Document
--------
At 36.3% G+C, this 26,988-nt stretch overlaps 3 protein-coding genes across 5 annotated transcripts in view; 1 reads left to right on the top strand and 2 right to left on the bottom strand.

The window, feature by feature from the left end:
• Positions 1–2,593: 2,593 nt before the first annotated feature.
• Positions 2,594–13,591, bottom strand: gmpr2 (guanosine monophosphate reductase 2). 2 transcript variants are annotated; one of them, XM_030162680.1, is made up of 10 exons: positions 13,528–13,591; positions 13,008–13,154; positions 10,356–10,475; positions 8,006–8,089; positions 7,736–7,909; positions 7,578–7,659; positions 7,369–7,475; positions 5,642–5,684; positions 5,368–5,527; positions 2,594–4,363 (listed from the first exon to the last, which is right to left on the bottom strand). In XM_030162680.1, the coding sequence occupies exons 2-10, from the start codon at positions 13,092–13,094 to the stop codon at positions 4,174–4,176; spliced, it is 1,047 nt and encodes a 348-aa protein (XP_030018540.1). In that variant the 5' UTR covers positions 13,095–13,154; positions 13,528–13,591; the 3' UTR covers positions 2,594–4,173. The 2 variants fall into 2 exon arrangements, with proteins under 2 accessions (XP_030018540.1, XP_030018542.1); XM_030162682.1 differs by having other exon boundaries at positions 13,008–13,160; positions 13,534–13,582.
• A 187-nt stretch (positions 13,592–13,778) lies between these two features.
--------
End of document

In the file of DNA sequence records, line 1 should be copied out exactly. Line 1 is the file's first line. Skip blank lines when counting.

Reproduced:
At 36.3% G+C, this 26,988-nt stretch overlaps 3 protein-coding genes across 5 annotated transcripts in view; 1 reads left to right on the top strand and 2 right to left on the bottom strand.